16th February 2014
After several weeks of extremely high temperatures with associated extreme fire danger conditions during which I was very reluctant to take to the bush for SOTA expeditions, a cool change finally arrived bringing with it a little light rain. Conditions were favourable for a SOTA trip, the only question being where to go and which summit to activate.For some months I’ve been meaning to check out Jarvis Creek Plateau, in the Jarvis Creek Regional Park. It’s close to home and if the map could be believed it should be relatively easy to access, with only a short stroll from the nearest road to the summit. A check with OziExplorer and the 1:25,000 scale topographic map of the area shows that the summit is accurately named: it is indeed a plateau, with the activation zone covering almost 1.9 square kilometres along the ridge line. The aptly named Plateau Road runs through the activation zone for quite some distance. Perfect! I posted an alert on SOTAWatch and then my lady and I headed out from Albury towards the Hume Weir, crossed the lake at Bellbridge and made our way along Murray River Road to Georges Creek Rd. From the turn-off it’s about 10km to Langheim’s Rd which is the access point to the Park. First problem: Langheim’s Rd is not signposted at all, so unless you know where it is you’ll just drive straight past it. That’s what we did. We knew we’d missed it somewhere along the way but we also knew we hadn’t seen any signs for it, so there wasn’t much point turning around as we’d probably miss it going the other way too. We knew we could get into the Park from the Tallangatta end, so we kept going, passing the old Tallangatta township until we reached Plateau Rd. We turned in there and followed Plateau Rd as it climbed up, watching the GPS counting down the distance to the summit.
We found ourselves a convenient spot to pull over and check the map and the GPS. Sure enough, we were in the activation zone. I got out and had a look around. There were some very black clouds that looked as though they might be heading our way, and there was a rumble or two of thunder in the distance. Hmm, I thought, imagining static crashes drowning 7MHz, or of sitting in my chair, mic in hand while a sudden downpour soaked me and the FT817. But we had a golf umbrella in the ute so we decided it was worth having a go.We strolled a short distance from the road, looking for a suitable tree to use as a support for the dipole. Remembering previous issues with rotten branches, I chose one with a solid-looking fork at about 7m above the ground and lobbed a line over it. We got the antenna up and then installed the FT817 in the side pocket of my portable “shack”. I switched on and dialled up 7.090 half expecting to hear nothing but static crashes. Sure enough there were a good few of them about, but not so that the band would be unusable. We were in business!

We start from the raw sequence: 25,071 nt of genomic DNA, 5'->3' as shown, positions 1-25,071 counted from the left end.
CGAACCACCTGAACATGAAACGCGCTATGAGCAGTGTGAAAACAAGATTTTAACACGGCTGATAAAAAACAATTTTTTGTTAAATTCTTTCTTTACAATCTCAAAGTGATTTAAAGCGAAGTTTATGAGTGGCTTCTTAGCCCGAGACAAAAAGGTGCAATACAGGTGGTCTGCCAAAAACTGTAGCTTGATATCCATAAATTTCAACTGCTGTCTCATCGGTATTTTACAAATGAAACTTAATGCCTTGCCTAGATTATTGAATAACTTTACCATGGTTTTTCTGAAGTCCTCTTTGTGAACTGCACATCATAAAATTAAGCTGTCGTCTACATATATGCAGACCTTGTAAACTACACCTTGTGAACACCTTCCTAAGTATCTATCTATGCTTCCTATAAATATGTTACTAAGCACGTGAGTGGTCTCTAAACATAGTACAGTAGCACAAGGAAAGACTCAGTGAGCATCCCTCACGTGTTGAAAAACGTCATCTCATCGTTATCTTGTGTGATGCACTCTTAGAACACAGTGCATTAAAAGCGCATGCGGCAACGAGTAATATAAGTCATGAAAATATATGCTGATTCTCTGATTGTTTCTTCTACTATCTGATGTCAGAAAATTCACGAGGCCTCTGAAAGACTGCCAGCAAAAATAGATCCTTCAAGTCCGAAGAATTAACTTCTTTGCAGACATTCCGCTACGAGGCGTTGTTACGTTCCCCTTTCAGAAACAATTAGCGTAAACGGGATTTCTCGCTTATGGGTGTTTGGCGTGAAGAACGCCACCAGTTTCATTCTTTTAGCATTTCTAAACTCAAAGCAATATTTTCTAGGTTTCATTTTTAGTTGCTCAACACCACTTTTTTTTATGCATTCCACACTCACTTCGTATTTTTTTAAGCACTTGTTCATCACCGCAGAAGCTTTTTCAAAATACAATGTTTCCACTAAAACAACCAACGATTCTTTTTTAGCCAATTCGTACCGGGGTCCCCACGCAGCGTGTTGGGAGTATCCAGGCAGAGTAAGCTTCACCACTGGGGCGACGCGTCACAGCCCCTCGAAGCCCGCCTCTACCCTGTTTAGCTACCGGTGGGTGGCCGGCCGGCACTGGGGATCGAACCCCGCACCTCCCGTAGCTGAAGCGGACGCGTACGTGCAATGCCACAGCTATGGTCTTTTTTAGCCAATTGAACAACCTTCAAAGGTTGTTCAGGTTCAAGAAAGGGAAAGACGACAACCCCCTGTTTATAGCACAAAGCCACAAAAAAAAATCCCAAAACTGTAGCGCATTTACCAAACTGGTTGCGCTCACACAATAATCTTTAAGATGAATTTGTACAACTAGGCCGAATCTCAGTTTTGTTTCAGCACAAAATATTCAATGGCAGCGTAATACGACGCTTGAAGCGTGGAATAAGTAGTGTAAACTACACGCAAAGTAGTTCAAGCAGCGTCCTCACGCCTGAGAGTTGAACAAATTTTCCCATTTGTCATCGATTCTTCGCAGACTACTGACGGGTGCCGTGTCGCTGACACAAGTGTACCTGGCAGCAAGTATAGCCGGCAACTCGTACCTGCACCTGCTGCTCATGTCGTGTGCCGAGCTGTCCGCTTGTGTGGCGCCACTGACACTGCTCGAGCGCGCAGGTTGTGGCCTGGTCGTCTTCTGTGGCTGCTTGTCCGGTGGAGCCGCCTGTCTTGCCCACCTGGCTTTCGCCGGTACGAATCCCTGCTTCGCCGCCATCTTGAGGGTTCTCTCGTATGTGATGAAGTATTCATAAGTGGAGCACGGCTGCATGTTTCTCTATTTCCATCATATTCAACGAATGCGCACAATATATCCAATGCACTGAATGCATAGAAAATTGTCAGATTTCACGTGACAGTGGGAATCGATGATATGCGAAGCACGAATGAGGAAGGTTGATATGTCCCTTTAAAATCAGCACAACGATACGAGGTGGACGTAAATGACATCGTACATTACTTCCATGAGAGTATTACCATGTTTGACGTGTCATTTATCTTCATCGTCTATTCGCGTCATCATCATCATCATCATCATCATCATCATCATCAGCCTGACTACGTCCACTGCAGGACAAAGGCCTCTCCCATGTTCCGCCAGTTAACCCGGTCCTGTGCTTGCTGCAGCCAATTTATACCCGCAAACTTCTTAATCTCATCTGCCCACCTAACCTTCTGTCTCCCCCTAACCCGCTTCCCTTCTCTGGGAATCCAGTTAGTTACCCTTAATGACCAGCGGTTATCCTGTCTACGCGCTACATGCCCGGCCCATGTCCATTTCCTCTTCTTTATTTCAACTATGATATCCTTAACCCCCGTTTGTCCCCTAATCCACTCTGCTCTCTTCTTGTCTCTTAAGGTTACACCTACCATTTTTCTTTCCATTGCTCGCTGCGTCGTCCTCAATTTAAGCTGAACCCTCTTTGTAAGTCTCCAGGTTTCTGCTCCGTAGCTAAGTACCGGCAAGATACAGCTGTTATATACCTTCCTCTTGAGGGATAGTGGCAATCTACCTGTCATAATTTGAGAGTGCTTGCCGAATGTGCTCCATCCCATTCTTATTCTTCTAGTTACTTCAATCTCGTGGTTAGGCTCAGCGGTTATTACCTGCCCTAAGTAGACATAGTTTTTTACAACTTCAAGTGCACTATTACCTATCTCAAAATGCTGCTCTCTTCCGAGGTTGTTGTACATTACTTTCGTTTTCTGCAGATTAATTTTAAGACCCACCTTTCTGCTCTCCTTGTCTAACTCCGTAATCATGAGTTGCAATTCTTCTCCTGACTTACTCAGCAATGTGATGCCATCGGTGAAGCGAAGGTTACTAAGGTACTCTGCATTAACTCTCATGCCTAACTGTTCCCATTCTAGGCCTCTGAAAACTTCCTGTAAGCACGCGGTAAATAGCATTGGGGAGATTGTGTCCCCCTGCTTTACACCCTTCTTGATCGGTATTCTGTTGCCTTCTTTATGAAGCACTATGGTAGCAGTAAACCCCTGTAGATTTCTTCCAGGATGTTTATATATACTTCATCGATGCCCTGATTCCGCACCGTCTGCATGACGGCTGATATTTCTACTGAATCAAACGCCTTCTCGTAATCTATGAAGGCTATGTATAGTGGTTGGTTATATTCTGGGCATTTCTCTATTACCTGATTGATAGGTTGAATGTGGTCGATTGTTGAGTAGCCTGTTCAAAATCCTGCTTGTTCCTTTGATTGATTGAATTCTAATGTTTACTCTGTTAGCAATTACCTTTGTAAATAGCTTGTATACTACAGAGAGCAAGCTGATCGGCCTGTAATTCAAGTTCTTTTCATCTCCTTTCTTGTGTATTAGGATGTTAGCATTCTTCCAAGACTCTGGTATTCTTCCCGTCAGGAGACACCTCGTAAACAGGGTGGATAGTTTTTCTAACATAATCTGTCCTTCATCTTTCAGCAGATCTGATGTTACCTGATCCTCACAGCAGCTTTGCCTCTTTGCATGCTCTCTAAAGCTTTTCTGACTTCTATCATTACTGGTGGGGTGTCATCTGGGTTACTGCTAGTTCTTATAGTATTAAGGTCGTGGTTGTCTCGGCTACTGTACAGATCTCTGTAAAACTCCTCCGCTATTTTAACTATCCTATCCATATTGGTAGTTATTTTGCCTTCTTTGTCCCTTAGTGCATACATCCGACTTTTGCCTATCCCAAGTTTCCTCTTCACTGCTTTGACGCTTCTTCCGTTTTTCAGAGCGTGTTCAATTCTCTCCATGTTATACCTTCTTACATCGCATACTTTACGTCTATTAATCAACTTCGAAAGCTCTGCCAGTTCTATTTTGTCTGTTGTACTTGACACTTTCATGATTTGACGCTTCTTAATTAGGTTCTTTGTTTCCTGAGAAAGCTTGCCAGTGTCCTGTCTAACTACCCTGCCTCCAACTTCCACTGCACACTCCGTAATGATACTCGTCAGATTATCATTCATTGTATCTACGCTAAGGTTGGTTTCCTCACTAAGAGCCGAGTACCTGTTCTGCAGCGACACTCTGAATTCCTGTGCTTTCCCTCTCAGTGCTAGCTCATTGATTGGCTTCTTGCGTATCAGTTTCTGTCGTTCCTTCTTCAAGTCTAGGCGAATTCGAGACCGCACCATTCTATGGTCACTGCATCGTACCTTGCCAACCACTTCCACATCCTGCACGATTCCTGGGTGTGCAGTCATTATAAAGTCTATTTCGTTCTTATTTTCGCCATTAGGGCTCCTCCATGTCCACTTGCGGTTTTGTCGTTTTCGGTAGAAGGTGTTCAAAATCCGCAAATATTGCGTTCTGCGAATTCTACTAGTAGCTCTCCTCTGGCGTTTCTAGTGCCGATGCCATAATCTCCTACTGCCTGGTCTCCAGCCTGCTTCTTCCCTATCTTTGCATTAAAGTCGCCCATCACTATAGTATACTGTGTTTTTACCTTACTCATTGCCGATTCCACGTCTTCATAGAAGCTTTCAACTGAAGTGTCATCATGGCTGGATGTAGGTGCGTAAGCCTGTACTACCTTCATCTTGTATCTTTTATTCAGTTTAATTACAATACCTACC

I checked SOTA Goat but it complained that it didn’t have a signal and so couldn’t post a spot for me. Never mind, I thought, it’s Sunday afternoon, there’s bound to be plenty of chasers about. And so it transpired: I put out a quick CQ call and VK3BYD came straight back. We chatted for a minute or two and then in a small pile-up I worked VK1MA, VK3DQ, VK3CAT, VK3PF, VK3FQSO, VK2YW, VK1MDC, VK2NEO, VK3AFW, VK1NAM, VK5PAS, VK2DAG, VK3ANL, VK2JDS and VK2JI. All were at reasonably strong signal strengths and the electrical noise from the nearby thunderstorms didn’t give me any trouble. When it all went quiet I took the chance to grab a quick cup of tea, leaving the rig monitoring in case anyone else popped up.
I was considering going up to 14MHz to see what might be happening up there, but after finishing my tea I got out of the portable “shack” and had a look around. A particularly threatening black cloud was bearing down on us. We decided not to wait and see if it was going to dump on us. I switched off the FT817 and we got the antenna down and everything packed up in a leisurely ten minutes. We decided to follow Plateau Rd through so that we could find the turning off Georges Creek Rd that we’d missed on the way in. I set the GPS to track us so that there would be no doubt next time, assuming we’ll be doing this one again at some point in the future.
Lessons Learned on this trip
- Using the GPS to navigate to the summit might save time, especially if you set waypoints at the turn-off from the main road.
- Thunder rumbling in the distance doesn’t necessarily mean the HF bands will be unusably noisy, but carefully assess the risk of getting struck. If in doubt, don’t hang about!
- SOTA is addictive. Two weeks between SOTA activations is way too long!